So psyched

by DGO Staff

The push for legalizing psychedelics in Colorado

A month after Colorado state officials certified a historic psychedelic leg-islation measure for the state-wide ballot, activists with a separate second campaign are saying it is unlikely their initiative will make it on the ballot. Potential beneficiaries of these bills are hoping they both see the light of day and pass into law.

The Decriminalize Nature Colorado campaign still plans to head to the office of the secretary of state to turn in their signatures for Initiative 61, even while acknowledging the prospects of ballot qualification are incredibly slim. The measure would have removed criminal penalties for possessing, cultivating, gifting, and delivering entheogens such as mescaline, ibogaine, psilocybin, and DMT by adults 21 and older. The initiative would have also made it lawful for psychedelic services to be conducted for spiritual purposes, guidance, therapy, and harm reduction with or without accepting payment. However, it would not be legal to sell any of the psychedelics.

They also plan to put energy into a new campaign to help organize advocacy for communities that could be impacted by Initiative 58, the Natural Medicine Act. It is pretty certain by now that the only reform measure involving psychedelics this year will be the Natural Medicine Act. The Natural Medicine Act would create licensed psilocybin healing centers and certain psychedelics.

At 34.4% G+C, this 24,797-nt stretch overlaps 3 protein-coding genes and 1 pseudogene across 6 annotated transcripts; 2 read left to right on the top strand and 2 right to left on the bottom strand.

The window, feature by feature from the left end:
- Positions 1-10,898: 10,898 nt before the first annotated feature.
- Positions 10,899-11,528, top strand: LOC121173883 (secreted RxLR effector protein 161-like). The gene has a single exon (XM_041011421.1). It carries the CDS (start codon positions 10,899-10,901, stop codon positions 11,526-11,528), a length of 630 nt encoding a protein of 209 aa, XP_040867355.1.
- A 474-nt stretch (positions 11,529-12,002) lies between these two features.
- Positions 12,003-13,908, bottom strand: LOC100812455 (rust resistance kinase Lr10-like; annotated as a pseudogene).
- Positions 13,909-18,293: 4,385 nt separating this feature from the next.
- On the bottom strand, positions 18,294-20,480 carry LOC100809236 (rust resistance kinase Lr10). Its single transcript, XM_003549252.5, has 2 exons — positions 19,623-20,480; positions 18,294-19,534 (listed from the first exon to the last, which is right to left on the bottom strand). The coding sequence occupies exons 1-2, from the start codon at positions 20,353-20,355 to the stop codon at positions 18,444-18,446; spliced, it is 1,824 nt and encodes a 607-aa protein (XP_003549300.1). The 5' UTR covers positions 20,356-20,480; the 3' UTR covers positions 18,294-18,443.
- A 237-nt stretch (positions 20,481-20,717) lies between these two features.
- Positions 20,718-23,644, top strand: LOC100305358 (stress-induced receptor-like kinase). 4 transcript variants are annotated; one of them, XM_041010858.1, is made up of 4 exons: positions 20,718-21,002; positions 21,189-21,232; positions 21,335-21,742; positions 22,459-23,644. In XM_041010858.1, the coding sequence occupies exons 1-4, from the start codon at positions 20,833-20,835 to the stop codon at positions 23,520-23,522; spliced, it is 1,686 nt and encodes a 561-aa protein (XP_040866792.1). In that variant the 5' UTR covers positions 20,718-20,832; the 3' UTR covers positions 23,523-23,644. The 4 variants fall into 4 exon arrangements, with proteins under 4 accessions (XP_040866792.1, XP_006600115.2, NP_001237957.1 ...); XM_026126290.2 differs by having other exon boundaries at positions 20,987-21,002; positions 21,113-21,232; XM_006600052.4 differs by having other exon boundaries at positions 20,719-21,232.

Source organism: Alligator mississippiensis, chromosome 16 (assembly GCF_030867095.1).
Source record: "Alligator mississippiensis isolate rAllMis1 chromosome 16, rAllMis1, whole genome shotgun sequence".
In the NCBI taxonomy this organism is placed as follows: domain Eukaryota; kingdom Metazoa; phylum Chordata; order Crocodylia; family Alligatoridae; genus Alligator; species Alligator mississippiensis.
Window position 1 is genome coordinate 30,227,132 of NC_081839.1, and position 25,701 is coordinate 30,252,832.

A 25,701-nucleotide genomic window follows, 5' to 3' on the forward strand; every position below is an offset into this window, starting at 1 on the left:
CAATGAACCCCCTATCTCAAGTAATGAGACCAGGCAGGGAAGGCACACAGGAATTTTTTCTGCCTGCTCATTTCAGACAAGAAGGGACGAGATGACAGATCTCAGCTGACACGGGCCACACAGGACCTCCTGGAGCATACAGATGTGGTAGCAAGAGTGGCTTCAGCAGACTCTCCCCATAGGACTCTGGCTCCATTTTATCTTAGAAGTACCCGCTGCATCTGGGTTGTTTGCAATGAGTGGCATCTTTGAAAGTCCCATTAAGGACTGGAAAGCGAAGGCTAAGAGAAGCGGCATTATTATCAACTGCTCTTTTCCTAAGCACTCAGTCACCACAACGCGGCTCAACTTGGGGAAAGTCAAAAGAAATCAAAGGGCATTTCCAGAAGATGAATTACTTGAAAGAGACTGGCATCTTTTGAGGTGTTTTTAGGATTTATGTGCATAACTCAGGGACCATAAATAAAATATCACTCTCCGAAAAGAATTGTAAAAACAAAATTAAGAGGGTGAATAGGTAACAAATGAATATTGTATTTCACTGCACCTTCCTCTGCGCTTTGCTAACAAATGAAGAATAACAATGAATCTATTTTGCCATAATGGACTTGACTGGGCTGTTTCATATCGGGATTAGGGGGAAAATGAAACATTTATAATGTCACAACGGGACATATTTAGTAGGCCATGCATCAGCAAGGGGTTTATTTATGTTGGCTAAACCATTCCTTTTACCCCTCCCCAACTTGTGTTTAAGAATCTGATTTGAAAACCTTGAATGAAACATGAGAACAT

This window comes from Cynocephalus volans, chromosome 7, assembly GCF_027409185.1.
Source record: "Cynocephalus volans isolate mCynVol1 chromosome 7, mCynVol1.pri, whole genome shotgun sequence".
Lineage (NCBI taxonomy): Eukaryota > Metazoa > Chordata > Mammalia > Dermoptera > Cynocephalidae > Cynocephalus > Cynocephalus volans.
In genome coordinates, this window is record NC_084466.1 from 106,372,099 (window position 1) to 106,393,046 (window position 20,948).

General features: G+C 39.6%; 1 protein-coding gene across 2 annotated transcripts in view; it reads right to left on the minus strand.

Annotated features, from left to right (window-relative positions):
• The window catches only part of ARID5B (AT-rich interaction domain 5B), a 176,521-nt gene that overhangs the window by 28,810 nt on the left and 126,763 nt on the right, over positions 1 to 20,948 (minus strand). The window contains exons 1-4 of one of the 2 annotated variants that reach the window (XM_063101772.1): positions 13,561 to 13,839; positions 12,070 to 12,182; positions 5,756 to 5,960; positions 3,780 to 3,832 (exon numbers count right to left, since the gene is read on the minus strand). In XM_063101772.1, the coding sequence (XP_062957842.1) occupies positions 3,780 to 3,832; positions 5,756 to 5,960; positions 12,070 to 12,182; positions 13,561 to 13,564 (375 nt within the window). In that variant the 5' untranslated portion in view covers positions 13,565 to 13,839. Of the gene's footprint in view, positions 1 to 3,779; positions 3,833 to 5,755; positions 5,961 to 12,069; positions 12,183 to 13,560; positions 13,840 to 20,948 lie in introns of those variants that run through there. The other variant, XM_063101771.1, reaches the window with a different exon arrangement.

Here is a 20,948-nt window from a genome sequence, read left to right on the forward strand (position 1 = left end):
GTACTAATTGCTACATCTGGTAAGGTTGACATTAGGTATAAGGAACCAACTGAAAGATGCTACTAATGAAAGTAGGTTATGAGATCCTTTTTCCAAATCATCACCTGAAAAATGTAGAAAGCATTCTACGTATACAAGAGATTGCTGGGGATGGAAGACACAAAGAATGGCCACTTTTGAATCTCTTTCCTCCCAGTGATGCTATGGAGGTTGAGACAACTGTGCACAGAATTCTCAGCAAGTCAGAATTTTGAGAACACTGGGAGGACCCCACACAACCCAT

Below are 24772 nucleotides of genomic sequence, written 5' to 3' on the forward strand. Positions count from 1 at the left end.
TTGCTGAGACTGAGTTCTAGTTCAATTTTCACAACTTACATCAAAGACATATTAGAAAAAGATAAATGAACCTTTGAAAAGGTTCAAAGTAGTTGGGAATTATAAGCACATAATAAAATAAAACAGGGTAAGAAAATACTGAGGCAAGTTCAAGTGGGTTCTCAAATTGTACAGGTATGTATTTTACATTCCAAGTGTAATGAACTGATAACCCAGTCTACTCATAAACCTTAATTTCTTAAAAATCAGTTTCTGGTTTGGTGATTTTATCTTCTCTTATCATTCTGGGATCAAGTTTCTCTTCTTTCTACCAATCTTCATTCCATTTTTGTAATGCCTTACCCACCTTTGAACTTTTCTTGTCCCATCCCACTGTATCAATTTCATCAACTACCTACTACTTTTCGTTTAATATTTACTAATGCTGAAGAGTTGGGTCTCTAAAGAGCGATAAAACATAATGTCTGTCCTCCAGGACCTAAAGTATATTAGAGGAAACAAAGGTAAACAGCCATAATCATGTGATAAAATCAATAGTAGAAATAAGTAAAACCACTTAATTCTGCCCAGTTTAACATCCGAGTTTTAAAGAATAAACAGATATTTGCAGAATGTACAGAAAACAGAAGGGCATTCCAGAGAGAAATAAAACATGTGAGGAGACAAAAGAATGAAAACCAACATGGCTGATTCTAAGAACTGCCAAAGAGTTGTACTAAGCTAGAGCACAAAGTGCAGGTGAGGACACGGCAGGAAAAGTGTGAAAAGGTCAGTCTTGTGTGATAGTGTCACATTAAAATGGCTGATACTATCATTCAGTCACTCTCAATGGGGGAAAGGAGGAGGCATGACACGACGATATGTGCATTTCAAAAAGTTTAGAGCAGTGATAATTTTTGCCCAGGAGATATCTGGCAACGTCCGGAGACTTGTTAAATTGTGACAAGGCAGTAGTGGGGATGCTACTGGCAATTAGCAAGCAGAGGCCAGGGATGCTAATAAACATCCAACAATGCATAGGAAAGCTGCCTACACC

The Natural Medicine Act received over 100,000 more signatures than was needed to access the ballot after roughly three months of petitioning. Decriminalized Nature Colorado has not yet released their signature count, but it is expected to fall short of the 124,632 needed.

Decriminalize Nature Colorado felt the need to propose a separate psychedelic initiative because they feel it imposes unnecessary regulations for entheogenic substances. They think that many people were left out of the conversation and that decisions were made without including people and communities that will be impacted by the initiative if it passes.

There are currently 16 other states where psychedelic reform is presently advancing. Some states are trying to legalize low-level possession and access to psychedelic therapies. Other states like Texas are taking baby steps and have already passed laws requiring the state to study the benefits and risks of psilocybin, MDMA, and ketamine for military veterans in conjunction with Baylor College of Medicine. The Hawaiian Senate approved a bill to study the therapeutic benefits of psilocybin mushrooms and develop a long-term plan to ensure that psilocybin is available for medical use to patients 21 and over.

The benefits of psychedelic therapy have been shown to be beneficial to all kinds of users. It has been shown to ease fear and anxiety in cancer patients, ease the effects of PTSD, OCD, and depression that are often resistant to standard medical treatment. Unfortunately, some in the state are opposed to the legislation. Often the opposition comes from individuals who are either uninformed or simply misinformed. Education and understanding are going to be the most important things to change people’s minds. Even if Initiative 58 doesn’t pass, there is a good chance that the next time a psychedelic therapy bill hits the voting floor, it will have the backing of more people than initially thought.


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